Recruiting a New Doctor? Offer a Student Loan Repayment Program

New Doctor Associate

Student debt has become a major financial factor for new medical and dental graduates.  Your new associate doctor is likely to have student debt in the range of $260,000 or more. Rather than looking for a position that offers the benefits of ownership with an independent practice, younger doctors are seeking positions with a secure paycheck.  Adding a student loan repayment assistance program to your compensation offering will put you one step ahead of your competitors seeking to hire the same candidate.

New recruits offered this benefit are more likely to accept a position.  They are also less likely to leave, if it means leaving their student loan repayment assistance program behind.  Hospitals and larger corporate employers, in the dental profession, have been offering these benefits for years. Independent practices that address their potential associates’ concerns about student debt when making an initial offer of employment, stand a better chance to successfully hire their desired candidate.

To make your offer even more attractive, get creative with your benefits.  Consider offering a salary amount along with an upfront low-interest loan that can be used to jump-start the reduction of the student debt.  You can structure increased contributions to be made based upon determined factors that align with your business goals.  Your goals might include a vesting schedule based upon length of employment, taking on new business, or becoming a business partner.

The tuition assistance payment that is made on behalf of your employee is a taxable benefit. However, the company contribution, or the “jump-start” loan, will provide a favorable interest savings to your new doctor employee.

Mike DeVries is a CERTIFIED FINANCIAL PLANNER ™, Enrolled Agent,  and a Certified Healthcare Business Consultant focusing on helping healthcare professionals. If you would like to learn more about becoming a client, contact Mike at

Build an Exceptional Team – Start with Position Descriptions

Free Position Description Templates

Having clearly defined Position Descriptions is the first step in the process building the right team for your office.  I often receive questions from clients related to staffing issues in their office. And, I often answer their question with a question – What does your position descriptions say?

Position Description

Providing Staff Evalutions for Your Office Staff

Any conscientious healthcare business practitioner for various reasons can easily overlook evaluating office staff. Two basic reasons are: one, it is extra work; and second, many doctors simply believe that all is working well in their offices and do not want to “rock the boat”.  Yet, it is very important for you to know that your office is operating as efficiently as it can, and with a well-planned, routinely conducted staff evaluation program, you can achieve several advantages.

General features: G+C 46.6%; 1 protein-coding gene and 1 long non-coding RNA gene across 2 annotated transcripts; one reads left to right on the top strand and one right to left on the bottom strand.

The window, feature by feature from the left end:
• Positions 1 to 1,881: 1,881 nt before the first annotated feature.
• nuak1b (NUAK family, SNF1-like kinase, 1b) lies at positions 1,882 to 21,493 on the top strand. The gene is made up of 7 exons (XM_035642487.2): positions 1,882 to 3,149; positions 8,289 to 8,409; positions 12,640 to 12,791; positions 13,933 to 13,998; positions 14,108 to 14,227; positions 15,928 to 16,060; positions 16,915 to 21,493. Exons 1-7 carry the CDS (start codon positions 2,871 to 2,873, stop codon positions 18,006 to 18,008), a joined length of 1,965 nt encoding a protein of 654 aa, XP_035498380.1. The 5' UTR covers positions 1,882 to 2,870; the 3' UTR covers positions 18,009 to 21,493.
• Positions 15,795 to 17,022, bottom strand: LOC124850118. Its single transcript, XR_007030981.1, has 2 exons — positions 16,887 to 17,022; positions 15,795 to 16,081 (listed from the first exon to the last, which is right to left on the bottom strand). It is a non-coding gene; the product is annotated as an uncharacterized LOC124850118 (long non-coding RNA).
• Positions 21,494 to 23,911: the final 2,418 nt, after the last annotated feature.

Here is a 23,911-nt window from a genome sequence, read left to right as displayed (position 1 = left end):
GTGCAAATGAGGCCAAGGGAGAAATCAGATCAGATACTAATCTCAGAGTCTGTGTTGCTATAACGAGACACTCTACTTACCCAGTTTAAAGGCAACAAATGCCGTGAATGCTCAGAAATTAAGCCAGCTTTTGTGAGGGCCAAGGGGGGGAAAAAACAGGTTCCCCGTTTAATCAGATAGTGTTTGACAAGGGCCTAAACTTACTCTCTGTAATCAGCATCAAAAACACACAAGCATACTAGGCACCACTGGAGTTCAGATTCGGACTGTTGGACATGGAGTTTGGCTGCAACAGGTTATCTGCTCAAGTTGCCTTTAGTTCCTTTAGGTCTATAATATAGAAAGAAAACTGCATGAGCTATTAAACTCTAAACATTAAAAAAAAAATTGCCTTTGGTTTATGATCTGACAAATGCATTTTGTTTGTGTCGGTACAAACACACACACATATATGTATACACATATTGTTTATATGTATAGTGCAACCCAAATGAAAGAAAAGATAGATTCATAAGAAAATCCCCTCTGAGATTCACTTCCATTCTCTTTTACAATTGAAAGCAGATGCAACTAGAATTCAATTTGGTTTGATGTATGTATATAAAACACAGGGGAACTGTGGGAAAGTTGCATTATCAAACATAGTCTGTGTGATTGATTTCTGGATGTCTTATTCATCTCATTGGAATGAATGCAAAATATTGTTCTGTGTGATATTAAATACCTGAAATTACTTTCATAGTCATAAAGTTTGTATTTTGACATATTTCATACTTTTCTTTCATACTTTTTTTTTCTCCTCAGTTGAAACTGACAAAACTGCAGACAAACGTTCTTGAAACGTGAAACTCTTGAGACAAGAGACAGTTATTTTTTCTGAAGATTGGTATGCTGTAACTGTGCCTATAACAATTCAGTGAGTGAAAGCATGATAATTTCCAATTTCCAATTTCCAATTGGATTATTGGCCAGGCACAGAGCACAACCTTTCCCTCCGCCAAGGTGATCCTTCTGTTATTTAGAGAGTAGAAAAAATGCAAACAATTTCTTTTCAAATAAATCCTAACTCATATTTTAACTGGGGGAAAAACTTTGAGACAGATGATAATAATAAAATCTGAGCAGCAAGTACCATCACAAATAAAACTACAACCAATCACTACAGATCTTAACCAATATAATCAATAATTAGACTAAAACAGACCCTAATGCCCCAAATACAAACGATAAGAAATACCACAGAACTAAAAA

Accurately Evaluating Your Office Staff

Overtime Changes – Fair Labor Standards Act

3 Action Steps to Take Now

On July 6th, the Department of Labor announced a proposed rule that would extend overtime protections to nearly 5 million white-collar workers within the first year of its implementation. What impact might this have on a medical or dental practice?

Filling the weekly time sheet for payroll

Creating Excellence in Your Office

Aerial View of People and Excellence ConceptsIn his book, Hardwiring Excellence, Quint Studer indicated that 27% of employees leave their employer within the first 90 days because they give up on their healthcare employer. Turn over of personnel is expensive and should be avoided by maintaining a good recruiting and training process. Keeping your staff working as a team and cultivating loyalty is also important for maintaining a smooth running office. As a leader of your business, here are some ways to work with your team members to create excellence in your office.

  • Recognition – be sure to let your staff know you appreciate them. Address them by name and thank them.
  • Equip your team – provide them with the tools and equipment they need to do their job. Ask them, what could you use to do your job better? Or even, I want to make this a great place to work – what can I do for you?
  • Praise – Acknowledge employees’ achievements in front of their peers. I have had clients provide awards and dinners for special achievements. You can certainly establish a non-taxable employee awards program, but you don’t have to – a simple word of praise can go a long way.
  • Purpose – Communicate your vision for your practice and make sure employees see how their particular tasks affect the big picture.
  • Meaningful work –  Eliminate “busy work” and maximize your employees’ effectiveness. Sometimes this means that we need to look beyond the way things have always been done and do something that is hard for most everyone – change.
  • Decision autonomy –  Provide the training, skills and authority for employees to fix problems on their own.
  • Participation –  Encourage staff opinions at regular staff meetings. You will be surprised by the creativity and resourcefulness of your employees when you ask them what they like and don’t like about the way the office is run and what suggestions they have for improving it.